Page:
Clark, Stuart. 1999. Thinking with Demons: the Idea of Witchcraft in Early Modern Europe / Stuart Clark. Oxford: Oxford University Press.
Goodare, Julian. 2016. The European Witch-Hunt Julian Goodare. London: Routledge.
Hsia, R. Po-chia. 1989. Social Discipline in the Reformation: Central Europe 1550-1750. Vol. Christianity and society in the modern world. Routledge.
---. 1998. The World of Catholic Renewal, 1540-1770. Vol. New approaches to European history. Cambridge University Press.
Levack, Brian P. 1995. The Witch-Hunt in Early Modern Europe. Longman.
---. 2016. The Witch-Hunt in Early Modern Europe. Fourth edition. London; New York: Routledge, Taylor & Francis Group.
Lindberg, Carter. 2010. The European Reformations / Carter Lindberg. Second edition. Malden, MA: Wiley-Blackwell.
Matheson, Peter. 2007. Reformation Christianity. Vol. A people's history of Christianity. Fortress Press.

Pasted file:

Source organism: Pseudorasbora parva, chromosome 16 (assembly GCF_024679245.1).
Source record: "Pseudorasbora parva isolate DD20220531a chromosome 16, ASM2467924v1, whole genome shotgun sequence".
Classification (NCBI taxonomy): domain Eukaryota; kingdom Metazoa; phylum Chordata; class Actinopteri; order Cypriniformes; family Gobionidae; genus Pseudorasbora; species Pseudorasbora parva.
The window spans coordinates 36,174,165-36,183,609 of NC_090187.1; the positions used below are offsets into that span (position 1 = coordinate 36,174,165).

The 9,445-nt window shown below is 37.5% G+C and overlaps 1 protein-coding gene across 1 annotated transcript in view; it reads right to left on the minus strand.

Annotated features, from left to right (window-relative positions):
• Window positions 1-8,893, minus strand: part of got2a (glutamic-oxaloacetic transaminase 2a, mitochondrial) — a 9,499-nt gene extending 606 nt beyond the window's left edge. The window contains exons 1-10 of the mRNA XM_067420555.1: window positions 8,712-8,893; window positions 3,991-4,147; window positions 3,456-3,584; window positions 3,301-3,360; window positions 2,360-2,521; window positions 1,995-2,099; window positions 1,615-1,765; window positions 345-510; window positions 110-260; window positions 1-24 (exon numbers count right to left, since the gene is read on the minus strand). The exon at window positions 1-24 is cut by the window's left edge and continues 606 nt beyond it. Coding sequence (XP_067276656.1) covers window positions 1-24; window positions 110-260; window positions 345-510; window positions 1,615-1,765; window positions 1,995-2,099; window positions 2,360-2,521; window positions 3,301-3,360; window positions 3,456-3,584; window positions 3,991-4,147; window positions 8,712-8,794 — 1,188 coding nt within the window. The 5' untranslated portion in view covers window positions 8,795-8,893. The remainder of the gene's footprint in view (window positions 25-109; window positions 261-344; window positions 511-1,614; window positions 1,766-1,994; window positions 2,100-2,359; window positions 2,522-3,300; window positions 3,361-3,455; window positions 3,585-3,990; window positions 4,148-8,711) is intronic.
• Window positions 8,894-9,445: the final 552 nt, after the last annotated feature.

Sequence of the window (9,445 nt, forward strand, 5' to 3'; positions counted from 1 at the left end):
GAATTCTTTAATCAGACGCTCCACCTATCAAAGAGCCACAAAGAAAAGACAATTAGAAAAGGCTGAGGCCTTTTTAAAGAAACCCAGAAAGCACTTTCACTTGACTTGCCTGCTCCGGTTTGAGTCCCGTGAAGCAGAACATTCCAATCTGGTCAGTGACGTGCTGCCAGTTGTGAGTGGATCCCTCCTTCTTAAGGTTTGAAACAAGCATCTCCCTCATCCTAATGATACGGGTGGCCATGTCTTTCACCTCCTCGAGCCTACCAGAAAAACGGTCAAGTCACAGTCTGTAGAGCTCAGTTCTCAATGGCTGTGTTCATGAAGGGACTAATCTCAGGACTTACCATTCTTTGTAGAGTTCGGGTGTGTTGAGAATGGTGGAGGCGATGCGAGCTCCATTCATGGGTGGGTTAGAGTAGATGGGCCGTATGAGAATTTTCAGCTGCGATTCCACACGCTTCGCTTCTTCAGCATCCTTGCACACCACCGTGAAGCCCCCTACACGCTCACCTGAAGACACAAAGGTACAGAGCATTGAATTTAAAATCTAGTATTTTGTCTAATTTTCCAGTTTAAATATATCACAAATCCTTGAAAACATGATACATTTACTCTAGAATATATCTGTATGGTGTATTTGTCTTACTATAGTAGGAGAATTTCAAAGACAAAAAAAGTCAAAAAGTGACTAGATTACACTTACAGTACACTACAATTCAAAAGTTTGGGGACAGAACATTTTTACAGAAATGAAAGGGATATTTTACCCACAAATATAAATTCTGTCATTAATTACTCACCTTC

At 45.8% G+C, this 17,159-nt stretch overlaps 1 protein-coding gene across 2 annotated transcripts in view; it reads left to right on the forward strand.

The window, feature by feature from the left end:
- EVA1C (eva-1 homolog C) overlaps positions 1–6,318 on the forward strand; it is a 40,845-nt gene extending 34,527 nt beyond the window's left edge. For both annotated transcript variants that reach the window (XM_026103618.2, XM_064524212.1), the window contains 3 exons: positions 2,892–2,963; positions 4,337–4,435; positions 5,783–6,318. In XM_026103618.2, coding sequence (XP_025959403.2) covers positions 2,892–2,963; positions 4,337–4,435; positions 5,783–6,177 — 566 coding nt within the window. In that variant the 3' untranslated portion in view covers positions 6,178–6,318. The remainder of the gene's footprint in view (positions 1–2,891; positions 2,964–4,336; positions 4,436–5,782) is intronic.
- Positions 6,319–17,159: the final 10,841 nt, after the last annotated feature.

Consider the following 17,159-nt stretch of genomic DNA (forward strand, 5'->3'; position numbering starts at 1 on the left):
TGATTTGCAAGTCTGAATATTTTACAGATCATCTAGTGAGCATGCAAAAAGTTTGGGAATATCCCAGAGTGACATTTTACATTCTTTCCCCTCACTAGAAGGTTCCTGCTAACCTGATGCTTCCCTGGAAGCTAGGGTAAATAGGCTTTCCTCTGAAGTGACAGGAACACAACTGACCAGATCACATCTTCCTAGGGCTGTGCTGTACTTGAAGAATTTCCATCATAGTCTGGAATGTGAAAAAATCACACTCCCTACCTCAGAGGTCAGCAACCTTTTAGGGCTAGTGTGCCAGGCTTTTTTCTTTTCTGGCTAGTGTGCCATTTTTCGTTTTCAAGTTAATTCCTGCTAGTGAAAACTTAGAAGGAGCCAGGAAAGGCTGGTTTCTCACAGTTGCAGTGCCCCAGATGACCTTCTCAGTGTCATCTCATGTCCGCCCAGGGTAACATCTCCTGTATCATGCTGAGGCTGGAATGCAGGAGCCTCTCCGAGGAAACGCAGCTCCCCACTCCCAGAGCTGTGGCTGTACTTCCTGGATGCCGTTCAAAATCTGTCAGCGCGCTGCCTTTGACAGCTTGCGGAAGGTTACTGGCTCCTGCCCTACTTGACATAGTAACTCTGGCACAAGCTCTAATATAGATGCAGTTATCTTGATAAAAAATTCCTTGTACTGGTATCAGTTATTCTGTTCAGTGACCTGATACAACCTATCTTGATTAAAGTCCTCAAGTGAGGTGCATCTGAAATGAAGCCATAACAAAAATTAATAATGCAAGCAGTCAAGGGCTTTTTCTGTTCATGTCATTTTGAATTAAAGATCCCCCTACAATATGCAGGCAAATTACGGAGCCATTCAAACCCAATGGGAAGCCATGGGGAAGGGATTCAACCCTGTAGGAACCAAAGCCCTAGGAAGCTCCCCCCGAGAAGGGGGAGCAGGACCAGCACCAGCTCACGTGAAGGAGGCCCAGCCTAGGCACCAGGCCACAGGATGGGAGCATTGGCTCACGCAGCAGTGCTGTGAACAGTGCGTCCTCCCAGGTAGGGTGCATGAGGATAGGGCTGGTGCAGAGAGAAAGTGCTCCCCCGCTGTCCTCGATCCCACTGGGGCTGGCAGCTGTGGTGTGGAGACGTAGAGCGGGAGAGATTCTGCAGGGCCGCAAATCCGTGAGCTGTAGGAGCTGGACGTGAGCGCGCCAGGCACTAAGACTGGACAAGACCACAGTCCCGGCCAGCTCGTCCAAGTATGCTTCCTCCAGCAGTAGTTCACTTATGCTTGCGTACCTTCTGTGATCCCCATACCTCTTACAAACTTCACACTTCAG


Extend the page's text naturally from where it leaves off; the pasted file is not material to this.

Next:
Maxwell-Stuart, P. G. 2001. Witchcraft in Europe and the New World, 1400-1800. Palgrave.
Monter, E. William. 1983. Ritual, Myth and Magic in Early Modern Europe. Vol. Pre-industrial Europe 1350-1850. Harvester.
R. W. Scribner (Robert W). 1987. Popular Culture and Popular Movements in Reformation Germany. London: Hambledon.
Scarre, Geoffrey. 2001. Witchcraft and Magic in Sixteenth- and Seventeenth-Century Europe. Geoffrey Scarre and John Callow. Edited by John Callow. 2nd edition. Basingstoke: Palgrave.
Swanson, R. N. 1995. Religion and Devotion in Europe, c. 1215-c. 1515. Vol. Cambridge medieval textbooks. Cambridge University Press.
Wilson, Stephen. 2000. The Magical Universe: Everyday Ritual and Magic in Pre-Modern Europe. Hambledon & London.
Wiesner, Merry E. 2019. Women and Gender in Early Modern Europe. 4th edition. Cambridge: Cambridge University Press.
|Graduate Attributes and Skills
||- Ability to gather, evaluate and synthesise different types of information
- Analytical ability and the capacity to formulate questions and solve problems
- Writing skills, including clear expression and citing relevant evidence
- Ability to engage critically with the meaning of documents and recognise that meanings may be multiple
|Course organiser||Dr Kirsty Murray
Tel: (0131 6)50 8900
|Course secretary||Miss Rachel Dutton
Tel: (0131 6)50 7227